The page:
Pemetrexed Disodium and Cisplatin Before or After Surgery in Treating Patients With Stage IB or Stage II Non-Small Cell Lung Cancer That Can be Removed by Surgery
RATIONALE: Drugs used in chemotherapy, such as pemetrexed disodium and cisplatin, work in different ways to stop the growth of tumor cells, either by killing the cells or by stopping them from dividing. Giving more than one drug (combination chemotherapy) before surgery may make the tumor smaller and reduce the amount of normal tissue that needs to be removed. Giving combination chemotherapy after surgery may kill any tumor cells that remain after surgery. It is not yet known whether combination chemotherapy is more effective before or after surgery in treating non-small cell lung cancer.
PURPOSE: This randomized phase II trial is studying the side effects of pemetrexed disodium and cisplatin and comparing how well they work when given before or after surgery in treating patients with stage IB or stage II non-small cell lung cancer that can be removed by surgery.
Drug: pemetrexed disodium
Procedure: adjuvant therapy
Procedure: conventional surgery
Procedure: neoadjuvant therapy
|Study Design:||Allocation: Randomized
Masking: Open Label
Primary Purpose: Treatment
|Official Title:||Randomized Phase II Study of Pemetrexed and Cisplatin as Either Induction or Adjuvant Chemotherapy in Stage IB-II Non-Small Cell Lung Cancer (NSCLC)|
- Successful treatment delivery [ Designated as safety issue: No ]
- Toxicity (no grade 4) during chemotherapy [ Designated as safety issue: Yes ]
- Overall toxicity (all grades) [ Designated as safety issue: Yes ]
- Progression-free survival and overall survival [ Designated as safety issue: No ]
- Overall clinical response rate (neoadjuvant chemotherapy arm) [ Designated as safety issue: No ]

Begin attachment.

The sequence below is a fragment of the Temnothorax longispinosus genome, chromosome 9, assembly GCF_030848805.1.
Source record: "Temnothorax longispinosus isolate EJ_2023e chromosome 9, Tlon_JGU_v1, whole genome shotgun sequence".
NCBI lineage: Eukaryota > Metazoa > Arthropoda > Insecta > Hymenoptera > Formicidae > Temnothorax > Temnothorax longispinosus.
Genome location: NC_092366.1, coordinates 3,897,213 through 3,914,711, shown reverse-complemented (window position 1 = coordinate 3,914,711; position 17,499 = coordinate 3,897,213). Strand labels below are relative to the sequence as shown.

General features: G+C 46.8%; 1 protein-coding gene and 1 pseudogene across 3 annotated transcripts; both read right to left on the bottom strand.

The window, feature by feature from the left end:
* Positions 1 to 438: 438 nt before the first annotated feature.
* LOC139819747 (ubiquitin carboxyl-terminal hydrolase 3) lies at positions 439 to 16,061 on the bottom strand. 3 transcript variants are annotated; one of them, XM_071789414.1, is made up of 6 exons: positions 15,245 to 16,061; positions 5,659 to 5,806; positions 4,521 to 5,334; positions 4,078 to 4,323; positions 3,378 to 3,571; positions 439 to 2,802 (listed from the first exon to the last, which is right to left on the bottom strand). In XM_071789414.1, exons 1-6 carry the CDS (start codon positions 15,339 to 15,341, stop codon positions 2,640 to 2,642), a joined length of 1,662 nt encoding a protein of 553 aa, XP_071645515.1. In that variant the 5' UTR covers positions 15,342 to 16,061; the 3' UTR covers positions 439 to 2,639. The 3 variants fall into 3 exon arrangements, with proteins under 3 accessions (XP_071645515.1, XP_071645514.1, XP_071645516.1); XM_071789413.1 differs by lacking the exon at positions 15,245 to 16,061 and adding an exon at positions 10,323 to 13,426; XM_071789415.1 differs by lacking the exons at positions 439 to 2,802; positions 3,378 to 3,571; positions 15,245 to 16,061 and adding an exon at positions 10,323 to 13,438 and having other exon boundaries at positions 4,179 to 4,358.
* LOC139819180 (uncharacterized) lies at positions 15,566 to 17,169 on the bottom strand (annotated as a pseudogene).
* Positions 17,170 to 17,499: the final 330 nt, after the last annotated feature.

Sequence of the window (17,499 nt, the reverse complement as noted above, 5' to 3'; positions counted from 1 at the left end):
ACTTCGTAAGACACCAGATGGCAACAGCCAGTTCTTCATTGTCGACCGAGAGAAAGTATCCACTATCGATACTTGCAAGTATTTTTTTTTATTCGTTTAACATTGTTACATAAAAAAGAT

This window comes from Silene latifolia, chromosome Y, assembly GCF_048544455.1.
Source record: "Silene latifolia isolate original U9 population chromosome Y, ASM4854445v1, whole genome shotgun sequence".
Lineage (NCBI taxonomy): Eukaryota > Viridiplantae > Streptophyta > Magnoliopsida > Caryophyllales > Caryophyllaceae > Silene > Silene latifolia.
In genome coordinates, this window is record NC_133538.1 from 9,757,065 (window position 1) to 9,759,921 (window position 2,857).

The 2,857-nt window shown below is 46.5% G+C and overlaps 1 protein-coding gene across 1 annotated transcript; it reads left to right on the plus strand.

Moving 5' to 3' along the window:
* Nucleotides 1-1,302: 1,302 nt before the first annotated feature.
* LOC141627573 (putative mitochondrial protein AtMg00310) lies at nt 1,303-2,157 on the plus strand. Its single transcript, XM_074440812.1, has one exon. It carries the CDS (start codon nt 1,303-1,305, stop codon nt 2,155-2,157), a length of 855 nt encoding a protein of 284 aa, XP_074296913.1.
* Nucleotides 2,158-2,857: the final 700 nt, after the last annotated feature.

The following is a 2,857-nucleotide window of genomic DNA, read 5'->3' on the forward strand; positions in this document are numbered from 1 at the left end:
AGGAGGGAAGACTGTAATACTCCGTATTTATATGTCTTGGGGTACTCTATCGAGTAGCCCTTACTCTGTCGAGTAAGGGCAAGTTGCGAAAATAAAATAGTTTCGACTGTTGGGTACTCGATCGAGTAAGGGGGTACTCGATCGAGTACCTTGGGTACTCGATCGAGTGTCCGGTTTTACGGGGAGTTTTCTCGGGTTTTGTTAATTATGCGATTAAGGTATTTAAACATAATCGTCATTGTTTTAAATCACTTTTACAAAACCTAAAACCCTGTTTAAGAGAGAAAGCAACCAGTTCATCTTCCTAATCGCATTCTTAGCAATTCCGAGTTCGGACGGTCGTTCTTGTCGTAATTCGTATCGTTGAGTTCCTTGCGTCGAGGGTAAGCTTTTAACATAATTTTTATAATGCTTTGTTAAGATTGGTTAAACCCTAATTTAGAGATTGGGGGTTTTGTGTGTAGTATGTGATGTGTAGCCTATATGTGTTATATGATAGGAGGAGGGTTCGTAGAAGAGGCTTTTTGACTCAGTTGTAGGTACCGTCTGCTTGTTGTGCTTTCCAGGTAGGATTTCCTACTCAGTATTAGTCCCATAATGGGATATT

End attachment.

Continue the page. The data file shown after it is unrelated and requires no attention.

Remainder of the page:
- Pathologic complete response (neoadjuvant chemotherapy arm) [ Designated as safety issue: No ]
- Resectability rate (neoadjuvant chemotherapy arm) [ Designated as safety issue: No ]
- Surgical morbidity and mortality [ Designated as safety issue: No ]
- Fraction of patients that actually receives chemotherapy (adjuvant chemotherapy arm) [ Designated as safety issue: No ]
|Study Start Date:||August 2006|
|Primary Completion Date:||July 2008 (Final data collection date for primary outcome measure)|
- Compare the tolerability (in terms of drug delivery and toxicity) of neoadjuvant vs adjuvant chemotherapy comprising cisplatin and pemetrexed disodium in patients with resectable stage IB or II non-small cell lung cancer.
- Determine the overall toxicity of this regimen in these patients.
- Determine the progression-free and overall survival of patients treated with this regimen.
- Determine the overall clinical response rate, pathologic complete response, and resectability rate in patients treated with neoadjuvant chemotherapy.
- Determine the surgical morbidity and mortality of patients treated with these regimens.
- Determine the fraction of patients in the adjuvant arm that receives chemotherapy.
OUTLINE: This is a randomized, open-label, multicenter study. Patients are stratified according to institution, histological subtype (squamous vs nonsquamous) and clinical stage (IB vs II). Patients are randomized to 1 of 2 treatment arms.
- Arm I (neoadjuvant chemotherapy): Patients receive cisplatin IV over 3-6 hours and pemetrexed disodium IV on day 1. Treatment repeats every 21 days for up to 3 courses in the absence of disease progression or unacceptable toxicity. Four to six weeks after completion of chemotherapy, patients undergo surgery.
- Arm II (adjuvant chemotherapy): Patients undergo surgery. Beginning 4-8 weeks after surgery, patients receive cisplatin and pemetrexed disodium as in arm I.
After completion of study treatment, patients are followed periodically for 5 years and then annually thereafter.
PROJECTED ACCRUAL: A total of 132 patients will be accrued for this study.
Please refer to this study by its ClinicalTrials.gov identifier: NCT00389688
|Universitair Ziekenhuis Antwerpen|
|Edegem, Belgium, B-2650|
|Study Chair:||Paul Germonpre, MD||University Hospital, Antwerp|